Cooperation St. Maarten with supervisor is lacking: Cft toys with instruction from Kingdom Council of Ministers

POSTED: 01/20/13 7:57 PM

St. Maarten – The board for financial Supervision Cft subtly points out in its advice about the 2013 draft budget that it has options to advise the Kingdom Council of Ministers to give St Maarten an instruction to put its budget in order.
The advice, dated December 24, has been published in the Cft-website this week. The financial supervisor is especially concerned about the way St. Maarten deals with the deficits from the 2010, 2011 and 2012 budgets. These deficits alone total 33.4 million guilders. The Cft wants St. Maarten to compensate these deficits in its budgets for the next three years at a pace of 11 million guilders per year. St. Maarten has to follow an instruction from the Kingdom Council of Ministers to cover these deficits by 2015.

The supervisor keeps an open mind about the possibility that the Netherlands will change its mind and pay some of the debts from before 2006. “If the Netherlands is prepared to pay these debts after all, they can be used to cover these deficits.”
The draft budget the government presented to the Cft in October did not take into account payment arrears, the compensation of the deficits and the disappointing tax revenue, the financial supervisor writes in its advice.
Another sore point is the quality of St. Maarten’s financial management. In its advice about the 2012 budget, the Cft urged the country to set up an improvement plan for financial management. “This plan still has to be made definite and the Cft wonders whether there is a sufficient reservation in the budget to execute this plan.”

The Cft’s preliminary conclusion – based on the financial management of the 2010 annual account, the execution in 2011 and the 2012 budget – is that the improvement of the financial management has mainly been at a standstill and that St. Maarten has encountered delays in the realization of its objectives for 2015.
Increasing tax revenue by 58 million guilders in 2013 is an enormous challenge, the Cft notes, “St. Maarten is facing an extensive process of legislation with very tight deadlines.” The supervisor supports the plan to increase revenue through taxes on casinos, alcohol and tobacco, but it considers the projected additional revenue to be too ambitious.

The Cft also notes in its advice that the first amendment to the 2012 budget still has not been approved by the parliament and that this puts the legality of certain expenditures into question.
The Cft furthermore advises St. Maarten to establish prior supervision by the finance minister over expenditures. Euphemistically the supervisor writes that the past has shown that the current control system has not been able to prevent the deficits.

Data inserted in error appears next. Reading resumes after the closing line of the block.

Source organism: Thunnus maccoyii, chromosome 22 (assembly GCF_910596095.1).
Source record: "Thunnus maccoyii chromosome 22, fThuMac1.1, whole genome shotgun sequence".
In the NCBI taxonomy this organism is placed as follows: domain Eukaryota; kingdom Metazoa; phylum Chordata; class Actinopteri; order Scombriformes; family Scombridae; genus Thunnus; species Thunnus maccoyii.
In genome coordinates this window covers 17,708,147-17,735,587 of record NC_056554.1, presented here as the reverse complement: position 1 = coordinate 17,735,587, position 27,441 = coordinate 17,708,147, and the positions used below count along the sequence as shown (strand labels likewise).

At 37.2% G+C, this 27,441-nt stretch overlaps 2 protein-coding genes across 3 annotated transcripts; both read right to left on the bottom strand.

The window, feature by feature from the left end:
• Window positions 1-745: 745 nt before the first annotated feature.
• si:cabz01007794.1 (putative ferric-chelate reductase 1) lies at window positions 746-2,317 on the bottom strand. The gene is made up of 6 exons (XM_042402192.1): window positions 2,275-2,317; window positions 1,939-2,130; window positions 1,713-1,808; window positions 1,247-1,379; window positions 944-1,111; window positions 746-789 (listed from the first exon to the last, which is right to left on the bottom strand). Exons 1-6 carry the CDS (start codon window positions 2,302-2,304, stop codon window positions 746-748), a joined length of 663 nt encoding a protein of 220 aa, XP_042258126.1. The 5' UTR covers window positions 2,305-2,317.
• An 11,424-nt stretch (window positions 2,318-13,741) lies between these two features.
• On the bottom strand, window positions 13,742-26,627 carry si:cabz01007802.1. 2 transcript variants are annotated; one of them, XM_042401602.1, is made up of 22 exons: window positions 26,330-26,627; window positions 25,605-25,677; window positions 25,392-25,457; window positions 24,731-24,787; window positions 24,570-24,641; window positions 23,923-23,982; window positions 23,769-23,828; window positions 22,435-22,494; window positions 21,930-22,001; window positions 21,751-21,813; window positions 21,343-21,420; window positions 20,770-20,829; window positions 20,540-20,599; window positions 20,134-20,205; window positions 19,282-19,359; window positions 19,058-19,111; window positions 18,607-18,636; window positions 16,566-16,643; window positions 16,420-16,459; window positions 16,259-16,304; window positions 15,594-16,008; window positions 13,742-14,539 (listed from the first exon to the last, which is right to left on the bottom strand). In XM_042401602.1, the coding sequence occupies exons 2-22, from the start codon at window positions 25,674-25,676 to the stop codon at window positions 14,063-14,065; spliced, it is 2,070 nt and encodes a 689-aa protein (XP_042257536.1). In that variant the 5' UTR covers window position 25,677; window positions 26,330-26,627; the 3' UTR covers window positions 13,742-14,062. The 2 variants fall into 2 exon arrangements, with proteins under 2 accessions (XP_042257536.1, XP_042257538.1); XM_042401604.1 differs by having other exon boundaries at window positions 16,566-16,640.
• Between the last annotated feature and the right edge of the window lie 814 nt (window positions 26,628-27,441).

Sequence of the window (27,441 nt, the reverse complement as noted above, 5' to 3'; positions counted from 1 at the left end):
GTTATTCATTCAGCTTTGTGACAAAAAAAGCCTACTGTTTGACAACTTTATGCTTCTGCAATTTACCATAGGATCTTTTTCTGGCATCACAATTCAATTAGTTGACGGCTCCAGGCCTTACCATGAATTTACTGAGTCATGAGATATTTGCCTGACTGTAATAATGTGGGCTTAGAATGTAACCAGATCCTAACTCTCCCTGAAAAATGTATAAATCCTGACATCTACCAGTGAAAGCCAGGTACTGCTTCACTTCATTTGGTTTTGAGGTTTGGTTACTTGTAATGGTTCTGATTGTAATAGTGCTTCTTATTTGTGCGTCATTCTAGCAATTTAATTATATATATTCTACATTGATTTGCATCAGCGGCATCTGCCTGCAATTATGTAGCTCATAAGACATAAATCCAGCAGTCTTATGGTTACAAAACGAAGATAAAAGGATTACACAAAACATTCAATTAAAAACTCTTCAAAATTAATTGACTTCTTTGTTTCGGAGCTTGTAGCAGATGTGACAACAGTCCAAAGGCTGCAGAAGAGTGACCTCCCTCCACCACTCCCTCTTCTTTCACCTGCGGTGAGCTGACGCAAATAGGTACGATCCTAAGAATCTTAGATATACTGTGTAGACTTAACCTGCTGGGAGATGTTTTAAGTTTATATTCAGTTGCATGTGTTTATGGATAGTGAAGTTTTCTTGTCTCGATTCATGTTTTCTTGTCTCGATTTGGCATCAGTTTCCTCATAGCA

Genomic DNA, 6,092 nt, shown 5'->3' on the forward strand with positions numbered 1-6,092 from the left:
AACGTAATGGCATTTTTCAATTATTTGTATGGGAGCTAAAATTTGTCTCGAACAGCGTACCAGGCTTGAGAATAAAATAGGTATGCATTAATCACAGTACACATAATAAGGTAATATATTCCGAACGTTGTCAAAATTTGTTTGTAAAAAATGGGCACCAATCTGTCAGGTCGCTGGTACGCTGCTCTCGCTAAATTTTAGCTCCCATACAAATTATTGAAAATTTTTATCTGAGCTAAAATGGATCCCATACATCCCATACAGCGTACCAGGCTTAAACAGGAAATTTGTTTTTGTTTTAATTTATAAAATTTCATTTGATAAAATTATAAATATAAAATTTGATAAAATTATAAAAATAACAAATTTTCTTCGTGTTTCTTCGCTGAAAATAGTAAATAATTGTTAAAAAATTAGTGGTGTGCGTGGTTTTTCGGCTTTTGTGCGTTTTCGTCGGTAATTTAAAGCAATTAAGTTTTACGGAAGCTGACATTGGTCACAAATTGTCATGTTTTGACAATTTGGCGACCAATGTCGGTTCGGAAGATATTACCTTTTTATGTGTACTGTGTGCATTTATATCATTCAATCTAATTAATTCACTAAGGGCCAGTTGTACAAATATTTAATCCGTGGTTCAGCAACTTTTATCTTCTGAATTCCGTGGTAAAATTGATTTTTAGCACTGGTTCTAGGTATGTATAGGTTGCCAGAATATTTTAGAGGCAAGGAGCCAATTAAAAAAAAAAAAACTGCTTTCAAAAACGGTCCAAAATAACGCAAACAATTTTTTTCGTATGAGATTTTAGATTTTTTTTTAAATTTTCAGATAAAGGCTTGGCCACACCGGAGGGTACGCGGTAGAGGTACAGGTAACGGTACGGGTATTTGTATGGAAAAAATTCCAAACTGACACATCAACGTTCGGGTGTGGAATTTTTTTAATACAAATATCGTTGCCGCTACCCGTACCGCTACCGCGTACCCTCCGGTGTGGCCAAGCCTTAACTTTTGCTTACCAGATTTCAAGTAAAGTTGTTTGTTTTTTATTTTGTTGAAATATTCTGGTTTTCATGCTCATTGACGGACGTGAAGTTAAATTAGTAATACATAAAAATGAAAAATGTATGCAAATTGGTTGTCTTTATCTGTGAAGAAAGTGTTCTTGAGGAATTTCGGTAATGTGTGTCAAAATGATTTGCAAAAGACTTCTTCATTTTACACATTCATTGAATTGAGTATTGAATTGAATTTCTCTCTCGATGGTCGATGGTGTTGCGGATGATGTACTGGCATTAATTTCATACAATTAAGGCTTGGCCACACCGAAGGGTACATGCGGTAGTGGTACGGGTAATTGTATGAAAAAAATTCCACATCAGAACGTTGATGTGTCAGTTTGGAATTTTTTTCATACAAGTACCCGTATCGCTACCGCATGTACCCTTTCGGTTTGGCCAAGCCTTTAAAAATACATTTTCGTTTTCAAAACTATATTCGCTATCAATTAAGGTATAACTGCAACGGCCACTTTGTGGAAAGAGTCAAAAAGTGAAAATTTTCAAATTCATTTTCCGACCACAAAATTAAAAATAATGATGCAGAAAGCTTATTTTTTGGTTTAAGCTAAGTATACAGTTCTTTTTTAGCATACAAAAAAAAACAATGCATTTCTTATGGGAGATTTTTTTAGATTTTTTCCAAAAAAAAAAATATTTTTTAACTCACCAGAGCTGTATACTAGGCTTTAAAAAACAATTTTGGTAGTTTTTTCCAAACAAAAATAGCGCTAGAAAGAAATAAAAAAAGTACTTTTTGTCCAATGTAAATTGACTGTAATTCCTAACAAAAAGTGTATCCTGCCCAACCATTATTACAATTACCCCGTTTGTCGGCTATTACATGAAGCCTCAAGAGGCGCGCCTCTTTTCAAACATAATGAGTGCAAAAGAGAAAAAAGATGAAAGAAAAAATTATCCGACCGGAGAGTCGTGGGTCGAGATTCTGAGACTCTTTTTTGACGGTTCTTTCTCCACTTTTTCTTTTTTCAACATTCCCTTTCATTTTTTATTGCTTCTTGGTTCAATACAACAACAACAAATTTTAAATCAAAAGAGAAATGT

The supervisor is also not too happy with the level of cooperation it gets from St. Maarten to perform its tasks. “In spite of the fact that St. Maarten is obliged to provide all information the Cft needs to perform its task, the requested multi-annual budget of the SZV has been received only after repeated reminders. An explanation about the Justice Park was never received. This way St. Maarten is ignoring the information duty that is based on the Kingdom law financial supervision. It makes a complete review by the Cft based on the correct documents impossible.”

A letter from the Cft about the execution of the 2012 budget was never answered either.
Other points of criticism have to do with plans to increase the retirement age. “The Council of Minister has decided to increase the retirement age from 60 to 62 but the legislation-process has not been completed and there has been no debate with the parliament, while in the meantime it has been considered to increase the allowances.”

The Cft advises the government to report on a monthly basis about the state of affairs, also to the parliament. “This report has to focus on executing the budget in terms of revenue and liabilities and on the liquidity-position. If necessary the Cft will inform the Kingdom Council of Ministers about the state of affairs.”
Because there is no established 2013 budget per January 1 – a situation the Cft foresaw in December – the 2012 budget has to be the basis for the government’s actions. Taking the expected deficit for 2012 into account, the Cft assumes revenue to be 417 million guilders. This means that in the first months of this year – as long as the budget has not been approved – the government has 1/12 of this amount to spend per month – around 35 million guilders.

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